Bringing death to 11 percent of the known world (and terrifying the other 89 percent) is apparently thirsty work, so the Mongols brought booze. Top shelf, at that, all the way from Persia to Korea circa 1300. It was called arak then, and the distilleries cranking out the hard stuff were first established near modern-day Kaesong, the little village that separates the two Koreas, and home to a much haggled-over industrial complex. The drink’s modern descendent is still called arakju around that border town, but countrywide it’s more commonly known as soju (or “burn liquor”). It’s grain- or sweet potato-based, typically about 20 percent ABV, and was the world’s best-selling spirit in 2014. Yes, soju. It’s as ubiquitous in Korea as Wheaties are in the states, except they use soju instead of milk and nobody ever touches the cereal.

Ever since the Khan’s horsebacked hordes rode into Korea 700 years ago, soju has had a distinctly military flavor (although strawberry’s not bad either). The most popular way to drink it in South Korea is to drop a shot glass into beer, a practice known as poktanju, which translates to “bomb drink,” and may or may not be a dig at the North Korean nuclear program. Speaking of which, Kim Jong Un supposedly prefers whiskey and cognac over soju, a fact that makes me start to question his fitness to lead the Korean people. Perhaps to make up for this cultural slight, the North Korean navy features a Soju-class of guided missile patrol boats.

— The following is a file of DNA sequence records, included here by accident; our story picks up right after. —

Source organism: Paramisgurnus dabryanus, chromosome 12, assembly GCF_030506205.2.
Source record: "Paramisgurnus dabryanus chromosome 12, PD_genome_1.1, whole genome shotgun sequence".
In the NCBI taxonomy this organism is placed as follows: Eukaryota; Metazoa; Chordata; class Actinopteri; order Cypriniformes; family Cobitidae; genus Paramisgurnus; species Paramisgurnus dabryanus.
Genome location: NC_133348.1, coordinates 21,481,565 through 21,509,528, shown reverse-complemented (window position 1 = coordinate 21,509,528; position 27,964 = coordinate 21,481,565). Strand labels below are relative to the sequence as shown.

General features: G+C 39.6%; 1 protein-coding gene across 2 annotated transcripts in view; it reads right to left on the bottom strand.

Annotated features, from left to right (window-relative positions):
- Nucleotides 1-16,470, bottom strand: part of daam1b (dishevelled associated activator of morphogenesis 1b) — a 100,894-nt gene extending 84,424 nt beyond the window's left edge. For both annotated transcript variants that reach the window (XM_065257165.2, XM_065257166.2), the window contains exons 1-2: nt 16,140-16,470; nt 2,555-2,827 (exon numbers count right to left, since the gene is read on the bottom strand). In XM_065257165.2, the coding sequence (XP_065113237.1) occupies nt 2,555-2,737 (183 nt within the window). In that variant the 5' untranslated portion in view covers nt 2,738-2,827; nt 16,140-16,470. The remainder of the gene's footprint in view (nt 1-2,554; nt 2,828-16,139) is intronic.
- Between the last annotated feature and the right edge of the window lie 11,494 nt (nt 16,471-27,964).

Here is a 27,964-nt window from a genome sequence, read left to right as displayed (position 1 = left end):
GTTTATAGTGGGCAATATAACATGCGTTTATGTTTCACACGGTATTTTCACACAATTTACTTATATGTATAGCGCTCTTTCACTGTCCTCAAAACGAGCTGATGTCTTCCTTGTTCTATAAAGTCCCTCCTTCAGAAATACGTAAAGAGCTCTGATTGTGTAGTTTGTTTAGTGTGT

Read the rest at War on the Rocks.

Taking American Soldiers Hostage: Coming Soon to a Theater Near You

*Note: This essay was originally published on the Modern War Institute’s Commentary & Analysis site.

Mark my words, it won’t be long until an American soldier is taken hostage on a battlefield.

There are a lot of places this might happen, but let’s see how it might play out with one major threat: North Korea. There are at least three reasons the North Koreans are likely to snatch American soldiers during combat operations: significant tunnel infrastructure which enables surprise, past North Korean orientation towards kidnapping as an accepted practice in international relations, and the likely prospect that conventional military engagement will not bring success to the North Koreans. Continue reading “Taking American Soldiers Hostage: Coming Soon to a Theater Near You”